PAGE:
Zambia focuses on young people for a more prosperous and AIDS-free generation

As people with HIV in Zambia are now living longer and healthier lives, the focus is shifting to young people and the opportunity to work towards an AIDS-free generation.

As people with HIV in Zambia are now living longer and healthier lives, the focus is shifting to young people and the opportunity to work towards an AIDS-free generation.

Greenford Sibusenga, a senior clinical care specialist, says mortality rates due to AIDS have reduced in Livingstone drastically since 2004 due to effective treatment, prevention and counselling.

Sibusenga, who is based at the Livingstone District Community Medical Office, was speaking at the German Society for International Cooperation (GIZ) about a recent initiative to re-introduce youth-friendly corners in health centres, aimed at dealing with youth sexual and reproductive health, including HIV and AIDS prevention, treatment and care.

Protecting Zambia’s future

Sibusenga said: “HIV among youths is a risk to Zambia’s development and also a burden to the economy and national security.

“Now we have people living with HIV and rarely dying from AIDS-related opportunistic infections. They are able to live longer, take care of their families and contribute to the development of their families and the burden on the health system has actually reduced.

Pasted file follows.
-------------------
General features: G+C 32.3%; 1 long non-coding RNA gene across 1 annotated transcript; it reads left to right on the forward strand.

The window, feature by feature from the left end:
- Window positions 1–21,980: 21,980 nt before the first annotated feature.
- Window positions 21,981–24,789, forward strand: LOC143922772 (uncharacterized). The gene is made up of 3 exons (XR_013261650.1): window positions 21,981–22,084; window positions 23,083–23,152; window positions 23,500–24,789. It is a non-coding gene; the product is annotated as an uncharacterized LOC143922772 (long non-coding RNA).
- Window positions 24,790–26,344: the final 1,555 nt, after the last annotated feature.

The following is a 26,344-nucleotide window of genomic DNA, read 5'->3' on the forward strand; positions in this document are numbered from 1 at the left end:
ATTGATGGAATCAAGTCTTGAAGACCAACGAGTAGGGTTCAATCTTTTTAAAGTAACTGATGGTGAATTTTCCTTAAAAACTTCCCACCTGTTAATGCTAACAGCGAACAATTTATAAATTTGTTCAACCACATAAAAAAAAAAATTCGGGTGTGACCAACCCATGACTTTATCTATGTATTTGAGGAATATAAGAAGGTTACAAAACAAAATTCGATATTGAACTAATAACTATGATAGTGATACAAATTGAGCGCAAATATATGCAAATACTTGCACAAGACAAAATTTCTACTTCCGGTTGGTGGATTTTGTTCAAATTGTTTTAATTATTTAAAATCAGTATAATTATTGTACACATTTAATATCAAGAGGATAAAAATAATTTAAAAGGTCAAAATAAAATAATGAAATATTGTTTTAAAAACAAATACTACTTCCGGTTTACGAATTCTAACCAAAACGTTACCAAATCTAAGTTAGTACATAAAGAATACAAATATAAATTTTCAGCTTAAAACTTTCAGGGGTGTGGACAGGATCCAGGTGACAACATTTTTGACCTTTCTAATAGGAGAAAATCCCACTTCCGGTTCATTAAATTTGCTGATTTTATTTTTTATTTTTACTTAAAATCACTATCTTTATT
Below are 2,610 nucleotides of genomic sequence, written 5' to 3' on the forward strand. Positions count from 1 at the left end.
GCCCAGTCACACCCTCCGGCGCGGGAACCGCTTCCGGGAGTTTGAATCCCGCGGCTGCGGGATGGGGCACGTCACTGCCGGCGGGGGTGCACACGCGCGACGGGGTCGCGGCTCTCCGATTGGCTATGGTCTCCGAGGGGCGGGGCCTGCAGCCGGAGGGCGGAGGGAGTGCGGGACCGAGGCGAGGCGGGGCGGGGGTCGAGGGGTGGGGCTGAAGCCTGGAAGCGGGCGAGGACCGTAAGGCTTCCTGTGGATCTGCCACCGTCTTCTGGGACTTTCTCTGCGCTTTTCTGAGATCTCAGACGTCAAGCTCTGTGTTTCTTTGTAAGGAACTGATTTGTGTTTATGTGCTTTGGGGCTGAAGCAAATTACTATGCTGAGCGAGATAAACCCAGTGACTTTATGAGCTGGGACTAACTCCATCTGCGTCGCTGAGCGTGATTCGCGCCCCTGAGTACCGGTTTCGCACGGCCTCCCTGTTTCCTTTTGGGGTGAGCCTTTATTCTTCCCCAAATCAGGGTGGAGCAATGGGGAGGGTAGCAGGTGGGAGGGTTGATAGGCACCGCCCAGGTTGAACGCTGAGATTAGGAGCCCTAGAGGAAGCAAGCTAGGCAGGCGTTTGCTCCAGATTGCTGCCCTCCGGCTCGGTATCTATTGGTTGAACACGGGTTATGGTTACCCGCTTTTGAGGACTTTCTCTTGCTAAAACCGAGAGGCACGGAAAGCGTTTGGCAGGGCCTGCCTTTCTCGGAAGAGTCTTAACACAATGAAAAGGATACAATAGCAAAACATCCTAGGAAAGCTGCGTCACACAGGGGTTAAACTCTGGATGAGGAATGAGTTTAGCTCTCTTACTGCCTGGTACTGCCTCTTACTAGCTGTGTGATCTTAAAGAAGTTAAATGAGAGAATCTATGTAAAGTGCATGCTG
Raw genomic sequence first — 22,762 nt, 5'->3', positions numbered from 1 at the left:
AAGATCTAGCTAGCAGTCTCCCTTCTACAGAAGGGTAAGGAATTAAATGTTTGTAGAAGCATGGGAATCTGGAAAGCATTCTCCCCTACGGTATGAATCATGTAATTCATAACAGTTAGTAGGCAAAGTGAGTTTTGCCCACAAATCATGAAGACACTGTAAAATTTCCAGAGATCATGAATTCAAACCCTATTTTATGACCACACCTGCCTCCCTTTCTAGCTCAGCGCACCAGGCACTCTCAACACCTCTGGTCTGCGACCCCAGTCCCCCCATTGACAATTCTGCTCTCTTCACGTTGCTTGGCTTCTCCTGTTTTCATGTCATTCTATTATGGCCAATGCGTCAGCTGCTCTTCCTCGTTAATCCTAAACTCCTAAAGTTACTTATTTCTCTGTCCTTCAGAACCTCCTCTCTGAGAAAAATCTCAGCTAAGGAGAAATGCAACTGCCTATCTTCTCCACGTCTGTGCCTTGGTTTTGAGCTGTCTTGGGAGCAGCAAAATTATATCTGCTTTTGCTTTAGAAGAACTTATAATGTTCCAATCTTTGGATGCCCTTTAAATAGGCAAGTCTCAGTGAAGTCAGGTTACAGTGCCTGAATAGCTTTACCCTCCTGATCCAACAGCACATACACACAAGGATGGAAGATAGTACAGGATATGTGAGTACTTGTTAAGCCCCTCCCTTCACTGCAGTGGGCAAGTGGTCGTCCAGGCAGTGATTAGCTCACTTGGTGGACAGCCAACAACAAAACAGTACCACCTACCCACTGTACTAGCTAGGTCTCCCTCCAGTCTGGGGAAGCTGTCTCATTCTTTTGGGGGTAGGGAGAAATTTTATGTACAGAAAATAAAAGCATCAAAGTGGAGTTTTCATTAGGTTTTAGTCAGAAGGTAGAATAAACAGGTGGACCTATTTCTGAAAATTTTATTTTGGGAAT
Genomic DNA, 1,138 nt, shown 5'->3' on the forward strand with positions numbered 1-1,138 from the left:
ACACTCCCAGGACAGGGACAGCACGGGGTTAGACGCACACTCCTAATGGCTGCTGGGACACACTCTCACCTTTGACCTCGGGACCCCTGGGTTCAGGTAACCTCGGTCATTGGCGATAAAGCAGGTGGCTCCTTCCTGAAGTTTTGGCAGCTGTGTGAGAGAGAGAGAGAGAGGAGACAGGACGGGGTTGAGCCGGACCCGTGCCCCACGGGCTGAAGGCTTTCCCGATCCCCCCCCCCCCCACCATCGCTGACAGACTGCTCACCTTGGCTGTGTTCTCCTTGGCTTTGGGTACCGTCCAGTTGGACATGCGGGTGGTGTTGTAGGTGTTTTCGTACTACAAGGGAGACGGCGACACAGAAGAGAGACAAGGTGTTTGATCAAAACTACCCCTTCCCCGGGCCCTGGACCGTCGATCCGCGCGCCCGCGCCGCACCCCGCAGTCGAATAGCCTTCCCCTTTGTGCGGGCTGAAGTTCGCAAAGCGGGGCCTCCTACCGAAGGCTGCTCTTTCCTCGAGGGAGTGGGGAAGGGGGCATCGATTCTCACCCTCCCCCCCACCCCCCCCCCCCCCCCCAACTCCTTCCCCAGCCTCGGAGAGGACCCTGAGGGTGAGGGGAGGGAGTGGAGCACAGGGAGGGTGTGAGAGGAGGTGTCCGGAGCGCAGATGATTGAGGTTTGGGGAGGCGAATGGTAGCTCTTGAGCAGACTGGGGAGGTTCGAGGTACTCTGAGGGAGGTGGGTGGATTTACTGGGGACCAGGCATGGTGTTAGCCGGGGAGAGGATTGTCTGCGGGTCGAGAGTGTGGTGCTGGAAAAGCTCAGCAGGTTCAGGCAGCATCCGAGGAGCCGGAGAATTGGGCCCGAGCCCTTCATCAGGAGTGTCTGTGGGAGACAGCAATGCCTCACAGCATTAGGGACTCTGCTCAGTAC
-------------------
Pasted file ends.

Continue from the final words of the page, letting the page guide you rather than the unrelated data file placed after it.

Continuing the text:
“At one time 83 per cent of bedridden patients in hospital were living with HIV but now the wards are not congested, if we have managed to stabilize the situation like this, now let us target the future, the children and youths. The burden of the economy, national security and all that goes into the nation lies with the youth.”

Young people and sexual health

Karin Perl, GIZ HIV programme coordinator, said: “In the last Zambia-German negotiations, it was decided to grow the HIV mainstreaming and to support projects in Livingstone feeding into the National AIDS Councils prevention and impact mitigation strategy.”

She added that the project in Livingstone plans to reach around 20,000 people, aged 15-49, with behaviour change communications methods.

Sibu Malambo, Contact Trust Youth Association programmes director, said young people face problems accessing sexual and reproductive health services which posed a challenge in the fight against HIV and AIDS. The youth-friendly corners help address this by providing an easier entry point, especially in congested clinics.

“Sexual and reproductive health is much linked to HIV prevention. So we believe this is a step in the right direction in responding to the window of hope for the youths,” Malambo said.

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